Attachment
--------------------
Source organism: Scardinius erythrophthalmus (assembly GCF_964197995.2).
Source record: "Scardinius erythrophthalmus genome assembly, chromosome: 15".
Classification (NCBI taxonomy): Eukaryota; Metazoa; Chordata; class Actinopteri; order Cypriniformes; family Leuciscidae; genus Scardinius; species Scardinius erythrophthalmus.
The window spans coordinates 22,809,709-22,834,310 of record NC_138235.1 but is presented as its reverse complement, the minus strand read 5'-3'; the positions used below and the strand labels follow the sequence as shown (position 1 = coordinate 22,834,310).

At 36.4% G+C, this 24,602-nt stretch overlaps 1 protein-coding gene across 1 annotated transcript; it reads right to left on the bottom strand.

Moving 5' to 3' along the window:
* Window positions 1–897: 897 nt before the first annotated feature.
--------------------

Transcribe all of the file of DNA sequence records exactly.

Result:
Source organism: Scardinius erythrophthalmus (assembly GCF_964197995.2).
Source record: "Scardinius erythrophthalmus genome assembly, chromosome: 15".
Classification (NCBI taxonomy): Eukaryota; Metazoa; Chordata; class Actinopteri; order Cypriniformes; family Leuciscidae; genus Scardinius; species Scardinius erythrophthalmus.
The window spans coordinates 22,809,709-22,834,310 of record NC_138235.1 but is presented as its reverse complement, the minus strand read 5'-3'; the positions used below and the strand labels follow the sequence as shown (position 1 = coordinate 22,834,310).

At 36.4% G+C, this 24,602-nt stretch overlaps 1 protein-coding gene across 1 annotated transcript; it reads right to left on the bottom strand.

Moving 5' to 3' along the window:
* Window positions 1–897: 897 nt before the first annotated feature.